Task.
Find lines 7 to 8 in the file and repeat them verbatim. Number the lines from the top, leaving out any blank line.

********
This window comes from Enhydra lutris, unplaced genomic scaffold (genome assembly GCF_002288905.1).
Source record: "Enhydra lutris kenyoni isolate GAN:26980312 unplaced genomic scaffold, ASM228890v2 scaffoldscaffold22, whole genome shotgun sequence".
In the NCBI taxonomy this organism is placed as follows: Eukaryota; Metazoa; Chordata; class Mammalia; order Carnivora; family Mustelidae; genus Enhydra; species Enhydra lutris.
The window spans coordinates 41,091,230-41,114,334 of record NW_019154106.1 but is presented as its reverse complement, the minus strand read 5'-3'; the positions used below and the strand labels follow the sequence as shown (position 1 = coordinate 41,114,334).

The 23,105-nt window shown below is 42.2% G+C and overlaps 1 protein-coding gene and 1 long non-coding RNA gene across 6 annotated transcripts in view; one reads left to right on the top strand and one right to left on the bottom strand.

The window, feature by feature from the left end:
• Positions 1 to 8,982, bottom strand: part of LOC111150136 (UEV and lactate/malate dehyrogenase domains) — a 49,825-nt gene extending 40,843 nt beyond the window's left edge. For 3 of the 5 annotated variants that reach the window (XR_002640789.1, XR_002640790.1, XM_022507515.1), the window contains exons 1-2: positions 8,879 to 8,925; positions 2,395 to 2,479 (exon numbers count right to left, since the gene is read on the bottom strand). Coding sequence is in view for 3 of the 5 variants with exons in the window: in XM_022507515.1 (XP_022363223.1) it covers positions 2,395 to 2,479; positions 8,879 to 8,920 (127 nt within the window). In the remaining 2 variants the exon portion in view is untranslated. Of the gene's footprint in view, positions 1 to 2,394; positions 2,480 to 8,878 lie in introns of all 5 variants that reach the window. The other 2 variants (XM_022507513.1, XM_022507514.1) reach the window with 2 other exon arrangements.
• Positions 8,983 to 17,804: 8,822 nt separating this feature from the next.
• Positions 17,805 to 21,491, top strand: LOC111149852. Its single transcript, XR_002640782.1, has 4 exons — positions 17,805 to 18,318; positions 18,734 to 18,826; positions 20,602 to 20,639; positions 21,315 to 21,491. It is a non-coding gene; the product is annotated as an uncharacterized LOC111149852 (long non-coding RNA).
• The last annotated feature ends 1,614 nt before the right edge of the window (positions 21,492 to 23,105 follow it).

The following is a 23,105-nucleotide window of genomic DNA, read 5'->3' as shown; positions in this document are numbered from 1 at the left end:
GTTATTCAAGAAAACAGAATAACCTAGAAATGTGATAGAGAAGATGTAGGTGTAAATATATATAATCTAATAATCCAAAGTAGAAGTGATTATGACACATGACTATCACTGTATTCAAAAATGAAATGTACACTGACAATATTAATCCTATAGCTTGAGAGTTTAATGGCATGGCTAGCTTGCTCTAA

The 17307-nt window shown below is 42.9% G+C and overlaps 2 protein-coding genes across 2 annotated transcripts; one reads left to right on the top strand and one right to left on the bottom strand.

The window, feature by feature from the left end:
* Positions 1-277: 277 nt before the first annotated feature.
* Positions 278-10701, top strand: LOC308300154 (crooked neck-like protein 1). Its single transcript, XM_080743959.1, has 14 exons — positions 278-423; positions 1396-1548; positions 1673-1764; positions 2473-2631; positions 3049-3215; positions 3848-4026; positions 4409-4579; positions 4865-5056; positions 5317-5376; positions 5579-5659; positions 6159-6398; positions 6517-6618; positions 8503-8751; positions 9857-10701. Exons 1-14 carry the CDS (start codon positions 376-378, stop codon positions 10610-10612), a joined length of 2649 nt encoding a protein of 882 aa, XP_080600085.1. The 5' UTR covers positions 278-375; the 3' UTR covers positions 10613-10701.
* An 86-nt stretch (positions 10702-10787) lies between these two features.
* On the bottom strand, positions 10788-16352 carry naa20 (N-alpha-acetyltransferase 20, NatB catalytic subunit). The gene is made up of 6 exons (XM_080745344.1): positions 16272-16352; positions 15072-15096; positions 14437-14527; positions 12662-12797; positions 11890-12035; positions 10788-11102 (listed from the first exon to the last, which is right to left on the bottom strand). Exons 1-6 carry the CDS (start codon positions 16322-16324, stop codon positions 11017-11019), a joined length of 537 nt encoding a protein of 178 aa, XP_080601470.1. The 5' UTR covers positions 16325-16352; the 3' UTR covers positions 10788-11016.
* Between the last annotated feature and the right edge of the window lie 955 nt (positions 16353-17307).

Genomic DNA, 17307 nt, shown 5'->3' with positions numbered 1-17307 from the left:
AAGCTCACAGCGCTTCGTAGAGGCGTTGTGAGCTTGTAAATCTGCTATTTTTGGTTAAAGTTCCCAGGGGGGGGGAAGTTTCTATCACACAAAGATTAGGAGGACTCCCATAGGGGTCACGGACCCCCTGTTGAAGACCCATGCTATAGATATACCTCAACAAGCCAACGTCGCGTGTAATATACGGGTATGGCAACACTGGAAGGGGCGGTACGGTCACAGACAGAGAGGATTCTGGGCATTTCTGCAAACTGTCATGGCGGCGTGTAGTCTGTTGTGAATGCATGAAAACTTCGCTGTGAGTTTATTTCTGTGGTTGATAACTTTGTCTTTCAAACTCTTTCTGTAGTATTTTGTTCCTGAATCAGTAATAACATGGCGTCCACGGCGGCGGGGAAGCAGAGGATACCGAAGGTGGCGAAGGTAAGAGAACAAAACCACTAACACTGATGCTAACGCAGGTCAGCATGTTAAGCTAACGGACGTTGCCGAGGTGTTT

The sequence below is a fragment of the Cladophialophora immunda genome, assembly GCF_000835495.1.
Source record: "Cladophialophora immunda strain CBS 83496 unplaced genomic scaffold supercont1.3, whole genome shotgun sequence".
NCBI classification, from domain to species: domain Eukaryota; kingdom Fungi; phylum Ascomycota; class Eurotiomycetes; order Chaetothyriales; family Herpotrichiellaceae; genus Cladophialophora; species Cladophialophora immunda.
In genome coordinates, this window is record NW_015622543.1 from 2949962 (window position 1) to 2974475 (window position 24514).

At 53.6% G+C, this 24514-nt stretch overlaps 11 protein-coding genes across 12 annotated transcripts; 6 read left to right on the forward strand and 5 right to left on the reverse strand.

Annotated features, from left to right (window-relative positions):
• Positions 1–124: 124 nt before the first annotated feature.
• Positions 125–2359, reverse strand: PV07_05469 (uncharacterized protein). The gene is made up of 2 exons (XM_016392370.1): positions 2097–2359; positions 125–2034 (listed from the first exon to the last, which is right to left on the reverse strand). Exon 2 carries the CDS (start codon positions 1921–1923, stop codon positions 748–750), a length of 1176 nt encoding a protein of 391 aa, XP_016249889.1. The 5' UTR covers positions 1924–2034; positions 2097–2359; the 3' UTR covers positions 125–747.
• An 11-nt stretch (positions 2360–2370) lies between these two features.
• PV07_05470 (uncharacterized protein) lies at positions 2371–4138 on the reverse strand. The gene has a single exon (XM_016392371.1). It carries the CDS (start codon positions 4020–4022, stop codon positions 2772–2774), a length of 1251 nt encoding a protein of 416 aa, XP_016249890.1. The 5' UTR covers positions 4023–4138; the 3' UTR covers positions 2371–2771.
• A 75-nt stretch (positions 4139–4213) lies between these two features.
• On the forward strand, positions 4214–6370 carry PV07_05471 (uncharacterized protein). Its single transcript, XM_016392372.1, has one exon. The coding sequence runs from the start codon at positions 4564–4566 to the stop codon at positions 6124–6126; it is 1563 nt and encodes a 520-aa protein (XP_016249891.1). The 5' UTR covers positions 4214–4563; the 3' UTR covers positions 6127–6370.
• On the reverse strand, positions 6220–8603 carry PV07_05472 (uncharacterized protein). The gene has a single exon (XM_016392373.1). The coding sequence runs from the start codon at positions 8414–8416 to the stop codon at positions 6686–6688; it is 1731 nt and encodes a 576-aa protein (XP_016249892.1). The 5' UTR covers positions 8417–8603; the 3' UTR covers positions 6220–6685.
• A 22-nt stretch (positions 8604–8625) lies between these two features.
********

• Positions 1 to 8,982, bottom strand: part of LOC111150136 (UEV and lactate/malate dehyrogenase domains) — a 49,825-nt gene extending 40,843 nt beyond the window's left edge. For 3 of the 5 annotated variants that reach the window (XR_002640789.1, XR_002640790.1, XM_022507515.1), the window contains exons 1-2: positions 8,879 to 8,925; positions 2,395 to 2,479 (exon numbers count right to left, since the gene is read on the bottom strand). Coding sequence is in view for 3 of the 5 variants with exons in the window: in XM_022507515.1 (XP_022363223.1) it covers positions 2,395 to 2,479; positions 8,879 to 8,920 (127 nt within the window). In the remaining 2 variants the exon portion in view is untranslated. Of the gene's footprint in view, positions 1 to 2,394; positions 2,480 to 8,878 lie in introns of all 5 variants that reach the window. The other 2 variants (XM_022507513.1, XM_022507514.1) reach the window with 2 other exon arrangements.
• Positions 8,983 to 17,804: 8,822 nt separating this feature from the next.